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Upgrading Your Network for CRM? Six Things to Consider

If you have a secure data network in place, you've got the foundation you need to add the tools—such as Customer Relationship Management (CRM) software tied to your unified communications phone system—that will help you serve customers better. Before upgrading your network, there are some things to consider. Such as:

  • What do your customers want? It's no use spending on technology that doesn't solve your company's particular customer service problems. Talk to customers and send out surveys to determine what improvements they'd like to see. Then make sure any technology investments you make will help you specifically accomplish those improvements. Talk to others in your industry to see what's working and what's not.
  • Ask your employees what they need. Frontline sales people and customer service reps have a good idea of what's working and what's not. Involve them from the beginning as you create solutions designed to meet everyone's needs.
  • You don't have to go it alone. Certified Cisco partners that specialize in working with small and medium-sized businesses (SMBs) can help you throughout the entire process. Even before providing you with a bid, your partner will thoroughly inspect your current network and phone system to determine what equipment is needed to help you improve customer service.
  • Prepare your workers for a change. Create a transition plan that alerts employees to the changes to come. Focus on the benefits to them. You can request additional training to help your workforce transition to the many customer service features that will be available. Be sure to ask your partner what training he or she recommends.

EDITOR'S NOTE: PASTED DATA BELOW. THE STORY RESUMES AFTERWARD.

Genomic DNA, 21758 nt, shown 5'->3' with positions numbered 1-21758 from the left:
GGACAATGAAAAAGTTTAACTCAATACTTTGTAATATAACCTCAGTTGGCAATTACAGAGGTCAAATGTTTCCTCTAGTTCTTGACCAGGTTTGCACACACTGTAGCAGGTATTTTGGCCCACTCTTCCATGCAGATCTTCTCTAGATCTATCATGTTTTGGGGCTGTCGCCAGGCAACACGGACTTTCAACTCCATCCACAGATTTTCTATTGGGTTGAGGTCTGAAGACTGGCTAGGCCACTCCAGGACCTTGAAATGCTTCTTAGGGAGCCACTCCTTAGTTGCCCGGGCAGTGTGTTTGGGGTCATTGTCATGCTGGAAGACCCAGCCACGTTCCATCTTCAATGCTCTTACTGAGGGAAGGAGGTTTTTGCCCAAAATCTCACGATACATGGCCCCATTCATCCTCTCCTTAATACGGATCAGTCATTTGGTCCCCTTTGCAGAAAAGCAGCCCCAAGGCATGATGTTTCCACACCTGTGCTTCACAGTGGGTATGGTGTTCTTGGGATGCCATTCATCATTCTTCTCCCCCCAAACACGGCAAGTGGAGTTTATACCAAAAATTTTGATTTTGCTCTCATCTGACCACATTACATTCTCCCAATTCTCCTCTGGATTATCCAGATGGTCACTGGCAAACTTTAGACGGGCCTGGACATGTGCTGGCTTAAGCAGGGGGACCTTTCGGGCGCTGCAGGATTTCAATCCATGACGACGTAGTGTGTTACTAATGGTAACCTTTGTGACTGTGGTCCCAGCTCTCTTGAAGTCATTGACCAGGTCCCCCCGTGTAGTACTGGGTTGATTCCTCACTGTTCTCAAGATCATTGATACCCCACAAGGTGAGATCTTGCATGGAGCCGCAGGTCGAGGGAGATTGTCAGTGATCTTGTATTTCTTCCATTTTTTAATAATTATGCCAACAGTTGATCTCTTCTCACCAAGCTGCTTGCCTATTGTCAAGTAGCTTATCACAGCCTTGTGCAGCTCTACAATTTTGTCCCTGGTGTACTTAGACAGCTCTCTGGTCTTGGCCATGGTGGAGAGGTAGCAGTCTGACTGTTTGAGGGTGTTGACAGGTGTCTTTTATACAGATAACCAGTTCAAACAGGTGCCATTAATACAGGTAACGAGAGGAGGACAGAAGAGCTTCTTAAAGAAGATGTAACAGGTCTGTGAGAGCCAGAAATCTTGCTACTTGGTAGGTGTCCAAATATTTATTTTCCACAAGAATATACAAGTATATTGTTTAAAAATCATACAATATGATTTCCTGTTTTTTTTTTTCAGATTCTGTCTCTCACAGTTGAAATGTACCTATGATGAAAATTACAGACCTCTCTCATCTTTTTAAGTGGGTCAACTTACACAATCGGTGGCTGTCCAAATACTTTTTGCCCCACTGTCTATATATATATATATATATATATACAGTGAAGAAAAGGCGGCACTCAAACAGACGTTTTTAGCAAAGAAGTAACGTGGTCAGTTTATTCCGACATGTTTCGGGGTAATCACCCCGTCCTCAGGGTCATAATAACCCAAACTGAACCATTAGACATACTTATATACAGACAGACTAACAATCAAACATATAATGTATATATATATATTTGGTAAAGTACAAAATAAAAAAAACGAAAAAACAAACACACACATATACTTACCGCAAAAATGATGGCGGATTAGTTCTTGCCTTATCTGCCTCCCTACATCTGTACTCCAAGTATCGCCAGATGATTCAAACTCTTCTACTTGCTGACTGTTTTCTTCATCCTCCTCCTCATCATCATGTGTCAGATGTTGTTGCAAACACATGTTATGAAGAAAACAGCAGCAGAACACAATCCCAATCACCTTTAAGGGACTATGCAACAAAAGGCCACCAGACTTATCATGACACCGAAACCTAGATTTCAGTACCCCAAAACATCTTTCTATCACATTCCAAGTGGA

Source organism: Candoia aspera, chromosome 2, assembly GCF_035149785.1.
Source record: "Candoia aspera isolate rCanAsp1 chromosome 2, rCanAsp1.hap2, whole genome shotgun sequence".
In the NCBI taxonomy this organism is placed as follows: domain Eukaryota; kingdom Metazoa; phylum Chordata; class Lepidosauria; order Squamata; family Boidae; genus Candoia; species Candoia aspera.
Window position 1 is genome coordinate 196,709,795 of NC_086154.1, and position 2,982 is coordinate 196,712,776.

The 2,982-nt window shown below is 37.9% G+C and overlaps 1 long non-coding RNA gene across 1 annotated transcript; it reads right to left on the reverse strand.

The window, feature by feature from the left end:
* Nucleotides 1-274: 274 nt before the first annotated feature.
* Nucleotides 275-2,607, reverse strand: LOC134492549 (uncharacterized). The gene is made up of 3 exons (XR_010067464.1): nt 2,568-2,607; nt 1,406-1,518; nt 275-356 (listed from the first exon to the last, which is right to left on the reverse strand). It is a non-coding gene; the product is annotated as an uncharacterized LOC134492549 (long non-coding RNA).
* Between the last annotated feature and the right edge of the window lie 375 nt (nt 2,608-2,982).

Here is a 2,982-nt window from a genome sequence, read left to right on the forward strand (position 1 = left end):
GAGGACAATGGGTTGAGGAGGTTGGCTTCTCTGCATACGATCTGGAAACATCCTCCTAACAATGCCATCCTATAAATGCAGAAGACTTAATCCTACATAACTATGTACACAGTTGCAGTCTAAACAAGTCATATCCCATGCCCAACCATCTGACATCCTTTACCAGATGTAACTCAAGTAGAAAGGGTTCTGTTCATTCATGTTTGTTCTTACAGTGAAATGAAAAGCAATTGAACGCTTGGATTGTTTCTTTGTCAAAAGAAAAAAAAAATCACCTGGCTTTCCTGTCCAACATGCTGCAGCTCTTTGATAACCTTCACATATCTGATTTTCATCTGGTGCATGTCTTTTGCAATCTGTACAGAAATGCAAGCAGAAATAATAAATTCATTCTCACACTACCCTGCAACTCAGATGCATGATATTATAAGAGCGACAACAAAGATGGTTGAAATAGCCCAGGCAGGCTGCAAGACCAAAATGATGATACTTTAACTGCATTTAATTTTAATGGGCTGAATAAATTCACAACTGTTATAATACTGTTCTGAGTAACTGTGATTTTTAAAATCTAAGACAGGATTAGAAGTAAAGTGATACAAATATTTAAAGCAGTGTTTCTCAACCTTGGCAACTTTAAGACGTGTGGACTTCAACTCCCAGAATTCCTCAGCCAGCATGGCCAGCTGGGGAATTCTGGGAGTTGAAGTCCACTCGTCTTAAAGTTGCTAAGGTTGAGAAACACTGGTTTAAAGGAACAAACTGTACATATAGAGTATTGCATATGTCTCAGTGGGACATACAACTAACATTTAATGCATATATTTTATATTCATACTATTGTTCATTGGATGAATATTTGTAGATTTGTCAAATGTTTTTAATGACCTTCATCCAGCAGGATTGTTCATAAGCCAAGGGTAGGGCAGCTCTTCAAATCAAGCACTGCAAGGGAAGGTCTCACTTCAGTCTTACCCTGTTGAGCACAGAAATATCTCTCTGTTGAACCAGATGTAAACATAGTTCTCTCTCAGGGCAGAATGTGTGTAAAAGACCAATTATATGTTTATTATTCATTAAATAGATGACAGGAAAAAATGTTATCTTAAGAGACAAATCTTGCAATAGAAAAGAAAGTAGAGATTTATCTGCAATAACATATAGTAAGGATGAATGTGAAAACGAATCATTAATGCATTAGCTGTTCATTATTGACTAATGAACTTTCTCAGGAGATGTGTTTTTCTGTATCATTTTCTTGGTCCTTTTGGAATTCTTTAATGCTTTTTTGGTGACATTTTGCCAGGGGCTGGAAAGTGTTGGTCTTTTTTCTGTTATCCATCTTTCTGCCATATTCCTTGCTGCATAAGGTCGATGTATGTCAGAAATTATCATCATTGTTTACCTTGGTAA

• Work with your partner for an easy transition. The time required to upgrade your network and add customer service applications depends on such factors as your company's number of employees, locations and customer needs. Ask your partner for a real-world estimate of how long it might take and how best to transition with minimum disruption. Also, ask what can be done to minimize any potential down time. For example, if your business operates during traditional Monday-Friday business hours, your partner might suggest the installation process occur on Friday evening or during the weekend. Either way, chances are the process will go a lot faster than you might have imagined.
  • Decide how you want to handle ongoing support and maintenance. Discuss with your partner a service-level agreement (SLA) that guarantees specific levels of support at different fee structures. Depending on the size of your business and your needs, you might want to hire one or more people to provide ongoing support and maintenance. Whichever direction you take, carefully consider the pros and cons of each as early in the process as possible.


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